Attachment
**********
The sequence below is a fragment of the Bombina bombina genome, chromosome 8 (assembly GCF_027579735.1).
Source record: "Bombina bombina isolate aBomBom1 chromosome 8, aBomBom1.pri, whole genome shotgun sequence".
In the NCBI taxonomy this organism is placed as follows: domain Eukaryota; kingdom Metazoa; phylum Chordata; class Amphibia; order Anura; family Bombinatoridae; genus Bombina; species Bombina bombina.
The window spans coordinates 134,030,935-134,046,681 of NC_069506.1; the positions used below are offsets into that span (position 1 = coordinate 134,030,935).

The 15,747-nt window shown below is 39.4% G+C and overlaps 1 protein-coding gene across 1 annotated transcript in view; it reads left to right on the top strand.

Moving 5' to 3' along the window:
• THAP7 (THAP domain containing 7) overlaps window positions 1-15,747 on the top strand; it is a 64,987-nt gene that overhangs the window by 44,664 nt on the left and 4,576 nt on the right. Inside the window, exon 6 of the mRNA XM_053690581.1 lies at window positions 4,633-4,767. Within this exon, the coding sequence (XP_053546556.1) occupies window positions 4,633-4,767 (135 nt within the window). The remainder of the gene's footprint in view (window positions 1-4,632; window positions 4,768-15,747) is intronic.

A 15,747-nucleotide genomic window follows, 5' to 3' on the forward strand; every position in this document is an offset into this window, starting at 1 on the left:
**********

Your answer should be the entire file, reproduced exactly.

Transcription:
The sequence below is a fragment of the Bombina bombina genome, chromosome 8 (assembly GCF_027579735.1).
Source record: "Bombina bombina isolate aBomBom1 chromosome 8, aBomBom1.pri, whole genome shotgun sequence".
In the NCBI taxonomy this organism is placed as follows: domain Eukaryota; kingdom Metazoa; phylum Chordata; class Amphibia; order Anura; family Bombinatoridae; genus Bombina; species Bombina bombina.
The window spans coordinates 134,030,935-134,046,681 of NC_069506.1; the positions used below are offsets into that span (position 1 = coordinate 134,030,935).

The 15,747-nt window shown below is 39.4% G+C and overlaps 1 protein-coding gene across 1 annotated transcript in view; it reads left to right on the top strand.

Moving 5' to 3' along the window:
• THAP7 (THAP domain containing 7) overlaps window positions 1-15,747 on the top strand; it is a 64,987-nt gene that overhangs the window by 44,664 nt on the left and 4,576 nt on the right. Inside the window, exon 6 of the mRNA XM_053690581.1 lies at window positions 4,633-4,767. Within this exon, the coding sequence (XP_053546556.1) occupies window positions 4,633-4,767 (135 nt within the window). The remainder of the gene's footprint in view (window positions 1-4,632; window positions 4,768-15,747) is intronic.

A 15,747-nucleotide genomic window follows, 5' to 3' on the forward strand; every position in this document is an offset into this window, starting at 1 on the left: